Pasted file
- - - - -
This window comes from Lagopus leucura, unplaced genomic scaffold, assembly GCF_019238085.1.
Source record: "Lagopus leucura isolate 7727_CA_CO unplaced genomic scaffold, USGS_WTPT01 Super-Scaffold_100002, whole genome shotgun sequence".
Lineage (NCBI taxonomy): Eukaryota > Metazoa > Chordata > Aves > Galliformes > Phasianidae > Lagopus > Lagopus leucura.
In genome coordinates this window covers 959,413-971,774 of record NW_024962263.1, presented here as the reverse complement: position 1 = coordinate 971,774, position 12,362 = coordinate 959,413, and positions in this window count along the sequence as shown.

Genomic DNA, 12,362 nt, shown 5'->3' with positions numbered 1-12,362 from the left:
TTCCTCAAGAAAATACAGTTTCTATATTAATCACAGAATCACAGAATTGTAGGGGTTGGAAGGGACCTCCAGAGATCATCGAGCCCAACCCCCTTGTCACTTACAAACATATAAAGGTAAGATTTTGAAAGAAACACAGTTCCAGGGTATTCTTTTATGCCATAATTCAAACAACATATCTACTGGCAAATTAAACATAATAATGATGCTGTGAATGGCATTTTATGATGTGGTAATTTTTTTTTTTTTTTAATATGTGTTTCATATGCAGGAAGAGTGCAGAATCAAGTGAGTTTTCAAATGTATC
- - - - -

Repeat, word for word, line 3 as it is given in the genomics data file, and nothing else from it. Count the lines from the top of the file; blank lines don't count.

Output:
Lineage (NCBI taxonomy): Eukaryota > Metazoa > Chordata > Aves > Galliformes > Phasianidae > Lagopus > Lagopus leucura.